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Sunday, April 13, 2008

New songs from PS203 in Brooklyn

Today the Deedle Deedle Dees performed with fifth-grade students from PS203 (on Avenue M in Brooklyn) at Southpaw, a rock club that opens during the day once or twice a month for a family show. Over the past eight weeks, the kids have been writing songs with me based on what they're studying in social studies. The four songs we debuted today were:

Lucy & Fanny - a song about two women who were central figures in the battles for voting rights in America. Lucy Stone was an early advocate for the vote for women and an abolitionist. Fanny Lou Hamer was a sharecropper who (to quote the words the kids wrote) "tried to vote and got beaten black and blue." She went on become a fearless civil rights worker.

More on Lucy at the National Women's Hall of Fame:

More on Fanny Lou at this SNCC website:

The Grizzly Bear - A song with a simple premise: the most dangerous animals on Earth are humans. The class that wrote this song was very interested in climate change, pollution, litter, and other environmental issues and this was our musical response:

The grizzly bear
the snake
the hawk in the sky
the shark in the sea
and the wolf in the dark night
fear no animal 'cept humankind
the hungriest killers are you and i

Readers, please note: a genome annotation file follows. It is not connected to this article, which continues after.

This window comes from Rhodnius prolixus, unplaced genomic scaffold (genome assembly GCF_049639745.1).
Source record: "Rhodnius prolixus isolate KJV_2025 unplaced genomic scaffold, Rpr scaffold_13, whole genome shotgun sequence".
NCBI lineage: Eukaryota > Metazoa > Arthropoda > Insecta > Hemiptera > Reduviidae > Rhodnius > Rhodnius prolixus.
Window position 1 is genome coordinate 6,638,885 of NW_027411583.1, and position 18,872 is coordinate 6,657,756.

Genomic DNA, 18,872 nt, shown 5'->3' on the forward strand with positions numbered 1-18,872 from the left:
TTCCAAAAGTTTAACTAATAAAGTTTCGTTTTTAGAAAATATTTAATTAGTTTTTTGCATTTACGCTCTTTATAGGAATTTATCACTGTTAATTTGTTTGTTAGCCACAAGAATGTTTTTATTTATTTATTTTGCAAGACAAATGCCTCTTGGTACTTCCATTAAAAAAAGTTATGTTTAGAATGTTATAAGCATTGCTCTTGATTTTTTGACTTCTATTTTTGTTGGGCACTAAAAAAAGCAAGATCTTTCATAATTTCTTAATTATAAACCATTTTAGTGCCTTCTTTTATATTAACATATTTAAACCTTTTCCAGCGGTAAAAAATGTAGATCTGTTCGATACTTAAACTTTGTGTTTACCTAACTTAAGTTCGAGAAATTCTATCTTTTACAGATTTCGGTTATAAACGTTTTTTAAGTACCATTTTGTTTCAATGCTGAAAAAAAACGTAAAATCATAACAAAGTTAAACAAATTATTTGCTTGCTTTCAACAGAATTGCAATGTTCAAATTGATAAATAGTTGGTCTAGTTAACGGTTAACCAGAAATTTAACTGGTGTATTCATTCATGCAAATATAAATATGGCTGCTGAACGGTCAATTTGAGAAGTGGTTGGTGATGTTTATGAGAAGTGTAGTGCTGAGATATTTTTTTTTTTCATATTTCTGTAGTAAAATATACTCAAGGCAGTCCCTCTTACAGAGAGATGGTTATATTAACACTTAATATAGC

we got teeth that tear holes in the ozone
feet that make filthy footprints in oceans
machines that fill our air up with poison
eyes that are blind to all the destruction

and always wanting more...
but there's not much more...

St. Bessie Blues - a true hip hop song, this song lifts the famous opening verse of "St. Louis Blues" for its chorus then tells the rough-and-tumble story of Bessie's Smith life in rapped verses. Here are some of their rhymes:

My name is Bessie Smith and I love to fight
I got into a car accident just the other night
I sing at lots of places where they have lots of crimes
All the money I get is always worth lots of dimes
I died in the hospital just the other week
Man, people thought I went to sleep!

Trapped in the Attic -- based on Incidents in the Life of a Slave Girl by Harriet Jacobs. If you haven't read this, read it. If you're a high school English teacher, put all those copies of The Great Gatsby back in the closet and read it with your class. If you teach a younger grade, paraphrase the basic story for them and have your kids write a song like we did. Here's the chorus and first verse:

I was trapped in the attic
I was trapped in the attic
I was trapped in the attic

I had a peephole
trapped in the attic
I had a peephole
trapped in the attic
I watched my children grow
trapped in the attic

Why was Harriet trapped in the attic? Read the book and find out!

Coming next post:
A breakdown of how the PS203 kids and I wrote the songs. Feel free to steal my lesson plans for your class!